Hey Shredder (bass edition)

7 questions for the low end

Steve Adams

ALO, Big Light

Comments Off on Hey Shredder (bass): Steve Adams

The ability to be unflustered, regardless of the flotsam & jetsam flying around, is a very valuable trait in a musician. In all the settings & circumstances I’ve witnessed Steve Adams perform I’ve never seen him break a sweat, lose his temper or totally drop his sly grin. This Northern California native exudes a Zen-like vibe that’s invigorating and adds a dose of quiet cohesion to his bands that goes beyond his instrument, although it’s lurking there, too.


The ability to be unflustered, regardless of the flotsam & jetsam flying around, is a very valuable trait in a musician. In all the settings & circumstances I’ve witnessed Steve Adams perform I’ve never seen him break a sweat, lose his temper or totally drop his sly grin. This Northern California native exudes a Zen-like vibe that’s invigorating and adds a dose of quiet cohesion to his bands that goes beyond his instrument, although it’s lurking there, too.

As the bassist in ALO and Big Light he demonstrates a monster range, navigating smooth, jazzy waters one minute and thumping punkishly the next or plumbing soul in pop fields, always a presence felt in the music’s meat. And he’s been equally fluid and spot-on excellent when dropped into last minute sub gigs with Tea Leaf Green, Jack Johnson and others. Some vast reservoir of musical intuition combined with clear natural talent, dedicated practice and countless hours of stage time have resulted in simply one of the finest bass players today, not to mention one of the least showy and most humble. Plus, he picks some sweet ukulele from time to time. That’s cooler than you think.

Favorite effects pedal? Why?
I love the “Bass Big Muff” by Electro Harmonix. It has the same controls as the classic Big Muff fuzz pedal – Sustain and Tone – but additionally allows you to blend your clean signal with the effected signal. On the search for a good bass fuzz pedal, more often than not, you end up trading your fundamental tone for the effected tone, which usually leads to less “bass” for us bass players. The blend feature on this pedal allows you to blend in your effect on top of your clean tone. A second great feature is the dual output option that allows you to take two lines out of the pedal, one clean and one effected. It’s a similar concept to the blend feature, but in the studio, it allows you to post-mix two separate tracks, which can be pretty useful. I use this pedal live and in the studio, and it’s the one pedal at the moment that I would take with me to a deserted island rock show.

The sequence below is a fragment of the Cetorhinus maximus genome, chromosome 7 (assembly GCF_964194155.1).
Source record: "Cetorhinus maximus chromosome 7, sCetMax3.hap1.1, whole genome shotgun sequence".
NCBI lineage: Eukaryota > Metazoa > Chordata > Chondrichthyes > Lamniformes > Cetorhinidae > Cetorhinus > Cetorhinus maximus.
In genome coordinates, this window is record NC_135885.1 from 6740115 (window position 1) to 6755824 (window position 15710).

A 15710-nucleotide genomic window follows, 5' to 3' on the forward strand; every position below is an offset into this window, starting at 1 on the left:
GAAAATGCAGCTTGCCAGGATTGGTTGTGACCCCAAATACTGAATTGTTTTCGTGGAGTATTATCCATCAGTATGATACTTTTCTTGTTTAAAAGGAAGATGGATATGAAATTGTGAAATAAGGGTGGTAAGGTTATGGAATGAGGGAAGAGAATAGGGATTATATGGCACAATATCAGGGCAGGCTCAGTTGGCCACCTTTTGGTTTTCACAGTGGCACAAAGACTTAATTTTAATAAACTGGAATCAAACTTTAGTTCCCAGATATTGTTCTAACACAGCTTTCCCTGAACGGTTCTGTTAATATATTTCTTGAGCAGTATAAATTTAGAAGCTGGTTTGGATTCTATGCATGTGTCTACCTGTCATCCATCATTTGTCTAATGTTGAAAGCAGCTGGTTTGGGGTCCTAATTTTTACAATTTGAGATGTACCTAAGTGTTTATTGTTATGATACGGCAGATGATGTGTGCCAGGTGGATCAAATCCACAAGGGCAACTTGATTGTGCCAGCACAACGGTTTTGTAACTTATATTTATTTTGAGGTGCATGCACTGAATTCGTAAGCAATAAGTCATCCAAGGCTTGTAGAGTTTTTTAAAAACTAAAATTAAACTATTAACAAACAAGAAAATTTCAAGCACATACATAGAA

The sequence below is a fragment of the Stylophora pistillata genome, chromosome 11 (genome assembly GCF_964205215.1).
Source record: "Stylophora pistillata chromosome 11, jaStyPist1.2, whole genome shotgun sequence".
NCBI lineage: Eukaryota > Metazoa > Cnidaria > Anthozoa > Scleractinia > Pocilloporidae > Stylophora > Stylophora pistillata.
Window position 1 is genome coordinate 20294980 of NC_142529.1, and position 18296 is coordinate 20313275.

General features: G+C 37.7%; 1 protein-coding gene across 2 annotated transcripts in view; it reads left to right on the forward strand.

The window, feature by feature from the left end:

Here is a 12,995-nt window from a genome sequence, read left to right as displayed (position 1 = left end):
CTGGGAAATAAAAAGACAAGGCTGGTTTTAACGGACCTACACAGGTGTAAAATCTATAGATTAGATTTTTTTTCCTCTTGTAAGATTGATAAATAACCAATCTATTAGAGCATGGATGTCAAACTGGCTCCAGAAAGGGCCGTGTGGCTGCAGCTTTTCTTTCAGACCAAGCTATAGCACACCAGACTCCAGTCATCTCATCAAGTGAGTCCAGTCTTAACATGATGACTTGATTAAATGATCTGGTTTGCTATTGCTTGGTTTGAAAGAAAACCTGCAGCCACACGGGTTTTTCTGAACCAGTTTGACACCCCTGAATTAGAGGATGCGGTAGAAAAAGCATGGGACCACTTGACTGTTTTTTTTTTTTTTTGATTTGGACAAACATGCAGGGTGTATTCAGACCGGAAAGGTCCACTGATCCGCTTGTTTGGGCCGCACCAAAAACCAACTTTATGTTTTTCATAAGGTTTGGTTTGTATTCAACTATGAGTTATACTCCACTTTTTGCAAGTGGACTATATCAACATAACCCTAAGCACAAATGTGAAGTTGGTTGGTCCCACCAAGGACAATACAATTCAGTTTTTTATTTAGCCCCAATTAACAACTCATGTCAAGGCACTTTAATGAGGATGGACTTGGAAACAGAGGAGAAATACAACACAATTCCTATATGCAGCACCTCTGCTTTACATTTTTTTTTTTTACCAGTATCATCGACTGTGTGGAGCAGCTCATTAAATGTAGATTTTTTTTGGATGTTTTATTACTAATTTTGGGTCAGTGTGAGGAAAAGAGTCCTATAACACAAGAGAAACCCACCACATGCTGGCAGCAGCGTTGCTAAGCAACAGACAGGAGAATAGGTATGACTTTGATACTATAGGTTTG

Tastiest bassist — i.e. not just soloing but also overall playing — currently working four-strings?
Chris Wood consistently satisfies. Tasty grooves, always soulful, definitely a regular 4-string player, from all I’ve caught. I love how he can be very exploratory and experimental but also very grounded and focused. He sounds great in the studio and live, every time. Without a doubt, one of my favorites!
A bass solo I never get tired of listening to is:
Willie Weeks’ solo on Donny Hathaway’s “Voices Inside (Everything Is Everything)” ( on Live 1972). It never gets old. I love how easy it is to understand and follow. And his feel and tone from this particular live show are just absolutely on. I wish I could’ve been there in the audience that night!
Preferred brand of axe?
Fender. Classic tone and style, tried and true!
. John Paul Jones, Paul McCartney or James Jamerson – which one gives you the biggest bass boner? What makes them SO sweet?
Good question. Ramble On, What’s Going On, Come Together…so many great basslines. I think I have to go with James Jamerson on this one. But really, all three play incredible bass. Paul I think maybe gets the most variety of tones. He seemed to approach each Beatles song almost like he was playing in a different band. John, maybe due to playing with John Bonham, dug pretty deep into his bass playing. I like how hard he plays with still so much control and melody. James, well, he was just the total groove machine, such amazing lines, custom cut to each song, great tone and feel, and a continued inspiration to so many players still today.
One lesser-known bassist folks should check out is:
Merlo Podlewski, bass player for Jack Johnson. We’ve been on tour with Jack this summer and I’ve had the pleasure of listening to Merlo each night. I’ve been a fan since I first saw Jack with his original trio, but over the years I’ve really grown to love Merlo’s playing more and more. He has a very subdued style, but as a bass player sometimes that’s exactly what’s needed. He reminds me a lot of Aston “Family Man” Barrett with his dubby melodic parts. And I love how you can usually catch him singing along to the tune while he plays, a great way to make sure your basslines are truly supporting the song. He’s definitely an inspiring, world-class player.
What aspect of being a bassist always makes you happy?
I love being the anchor, supporting the band, being the bridge between the drums and melody/harmony players. I also just like swimming in those big wave forms!